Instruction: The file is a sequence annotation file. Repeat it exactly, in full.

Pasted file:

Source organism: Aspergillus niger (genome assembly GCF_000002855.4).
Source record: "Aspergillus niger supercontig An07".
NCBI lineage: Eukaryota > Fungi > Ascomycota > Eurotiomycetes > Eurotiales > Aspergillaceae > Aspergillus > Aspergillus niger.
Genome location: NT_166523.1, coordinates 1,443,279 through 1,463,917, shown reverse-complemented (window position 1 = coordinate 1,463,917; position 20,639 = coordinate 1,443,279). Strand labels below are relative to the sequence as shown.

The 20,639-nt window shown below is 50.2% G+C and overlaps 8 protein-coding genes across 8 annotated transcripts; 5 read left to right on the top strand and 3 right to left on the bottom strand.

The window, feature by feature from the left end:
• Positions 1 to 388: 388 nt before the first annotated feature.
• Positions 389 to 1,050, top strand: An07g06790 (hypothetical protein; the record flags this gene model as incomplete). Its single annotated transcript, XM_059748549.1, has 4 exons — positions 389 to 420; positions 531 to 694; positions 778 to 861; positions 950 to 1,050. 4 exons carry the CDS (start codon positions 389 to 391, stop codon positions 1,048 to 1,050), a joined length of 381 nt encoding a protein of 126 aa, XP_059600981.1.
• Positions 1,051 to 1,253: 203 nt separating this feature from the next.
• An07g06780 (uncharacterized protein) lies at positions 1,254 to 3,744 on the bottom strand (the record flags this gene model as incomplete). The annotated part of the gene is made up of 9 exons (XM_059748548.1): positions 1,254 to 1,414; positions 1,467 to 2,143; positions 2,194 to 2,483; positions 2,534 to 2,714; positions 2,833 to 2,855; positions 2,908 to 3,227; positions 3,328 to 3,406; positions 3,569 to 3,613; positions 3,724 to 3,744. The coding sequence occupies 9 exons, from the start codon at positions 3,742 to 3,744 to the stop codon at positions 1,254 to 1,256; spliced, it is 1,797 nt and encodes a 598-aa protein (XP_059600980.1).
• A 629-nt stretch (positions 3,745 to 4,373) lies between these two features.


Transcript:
Source organism: Aspergillus niger (genome assembly GCF_000002855.4).
Source record: "Aspergillus niger supercontig An07".
NCBI lineage: Eukaryota > Fungi > Ascomycota > Eurotiomycetes > Eurotiales > Aspergillaceae > Aspergillus > Aspergillus niger.
Genome location: NT_166523.1, coordinates 1,443,279 through 1,463,917, shown reverse-complemented (window position 1 = coordinate 1,463,917; position 20,639 = coordinate 1,443,279). Strand labels below are relative to the sequence as shown.

The 20,639-nt window shown below is 50.2% G+C and overlaps 8 protein-coding genes across 8 annotated transcripts; 5 read left to right on the top strand and 3 right to left on the bottom strand.

The window, feature by feature from the left end:
• Positions 1 to 388: 388 nt before the first annotated feature.
• Positions 389 to 1,050, top strand: An07g06790 (hypothetical protein; the record flags this gene model as incomplete). Its single annotated transcript, XM_059748549.1, has 4 exons — positions 389 to 420; positions 531 to 694; positions 778 to 861; positions 950 to 1,050. 4 exons carry the CDS (start codon positions 389 to 391, stop codon positions 1,048 to 1,050), a joined length of 381 nt encoding a protein of 126 aa, XP_059600981.1.
• Positions 1,051 to 1,253: 203 nt separating this feature from the next.
• An07g06780 (uncharacterized protein) lies at positions 1,254 to 3,744 on the bottom strand (the record flags this gene model as incomplete). The annotated part of the gene is made up of 9 exons (XM_059748548.1): positions 1,254 to 1,414; positions 1,467 to 2,143; positions 2,194 to 2,483; positions 2,534 to 2,714; positions 2,833 to 2,855; positions 2,908 to 3,227; positions 3,328 to 3,406; positions 3,569 to 3,613; positions 3,724 to 3,744. The coding sequence occupies 9 exons, from the start codon at positions 3,742 to 3,744 to the stop codon at positions 1,254 to 1,256; spliced, it is 1,797 nt and encodes a 598-aa protein (XP_059600980.1).
• A 629-nt stretch (positions 3,745 to 4,373) lies between these two features.